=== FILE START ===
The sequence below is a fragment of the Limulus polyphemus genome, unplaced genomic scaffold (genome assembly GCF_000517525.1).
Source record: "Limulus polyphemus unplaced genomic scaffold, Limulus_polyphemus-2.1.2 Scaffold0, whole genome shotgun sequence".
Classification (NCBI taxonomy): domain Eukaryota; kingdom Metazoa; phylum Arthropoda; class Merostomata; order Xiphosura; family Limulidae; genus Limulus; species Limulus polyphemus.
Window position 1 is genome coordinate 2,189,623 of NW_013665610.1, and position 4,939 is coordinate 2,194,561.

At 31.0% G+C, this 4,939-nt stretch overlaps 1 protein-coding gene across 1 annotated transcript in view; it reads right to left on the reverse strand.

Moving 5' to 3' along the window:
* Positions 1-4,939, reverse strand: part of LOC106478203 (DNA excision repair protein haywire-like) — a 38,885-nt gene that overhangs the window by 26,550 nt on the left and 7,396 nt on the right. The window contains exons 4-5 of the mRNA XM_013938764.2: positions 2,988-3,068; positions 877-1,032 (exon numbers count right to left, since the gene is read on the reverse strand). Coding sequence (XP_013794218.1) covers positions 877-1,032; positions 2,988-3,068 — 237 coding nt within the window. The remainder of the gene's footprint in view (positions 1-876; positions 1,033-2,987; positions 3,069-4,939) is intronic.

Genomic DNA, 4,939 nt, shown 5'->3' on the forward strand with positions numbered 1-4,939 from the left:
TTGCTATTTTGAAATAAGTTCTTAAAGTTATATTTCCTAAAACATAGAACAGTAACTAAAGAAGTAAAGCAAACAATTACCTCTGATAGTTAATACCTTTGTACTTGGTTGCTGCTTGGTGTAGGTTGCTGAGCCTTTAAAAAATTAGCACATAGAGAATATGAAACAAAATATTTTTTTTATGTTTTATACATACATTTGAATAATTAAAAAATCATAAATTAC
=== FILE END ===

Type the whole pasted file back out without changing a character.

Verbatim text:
The sequence below is a fragment of the Limulus polyphemus genome, unplaced genomic scaffold (genome assembly GCF_000517525.1).
Source record: "Limulus polyphemus unplaced genomic scaffold, Limulus_polyphemus-2.1.2 Scaffold0, whole genome shotgun sequence".
Classification (NCBI taxonomy): domain Eukaryota; kingdom Metazoa; phylum Arthropoda; class Merostomata; order Xiphosura; family Limulidae; genus Limulus; species Limulus polyphemus.
Window position 1 is genome coordinate 2,189,623 of NW_013665610.1, and position 4,939 is coordinate 2,194,561.

At 31.0% G+C, this 4,939-nt stretch overlaps 1 protein-coding gene across 1 annotated transcript in view; it reads right to left on the reverse strand.

Moving 5' to 3' along the window:
* Positions 1-4,939, reverse strand: part of LOC106478203 (DNA excision repair protein haywire-like) — a 38,885-nt gene that overhangs the window by 26,550 nt on the left and 7,396 nt on the right. The window contains exons 4-5 of the mRNA XM_013938764.2: positions 2,988-3,068; positions 877-1,032 (exon numbers count right to left, since the gene is read on the reverse strand). Coding sequence (XP_013794218.1) covers positions 877-1,032; positions 2,988-3,068 — 237 coding nt within the window. The remainder of the gene's footprint in view (positions 1-876; positions 1,033-2,987; positions 3,069-4,939) is intronic.

Genomic DNA, 4,939 nt, shown 5'->3' on the forward strand with positions numbered 1-4,939 from the left:
TTGCTATTTTGAAATAAGTTCTTAAAGTTATATTTCCTAAAACATAGAACAGTAACTAAAGAAGTAAAGCAAACAATTACCTCTGATAGTTAATACCTTTGTACTTGGTTGCTGCTTGGTGTAGGTTGCTGAGCCTTTAAAAAATTAGCACATAGAGAATATGAAACAAAATATTTTTTTTATGTTTTATACATACATTTGAATAATTAAAAAATCATAAATTAC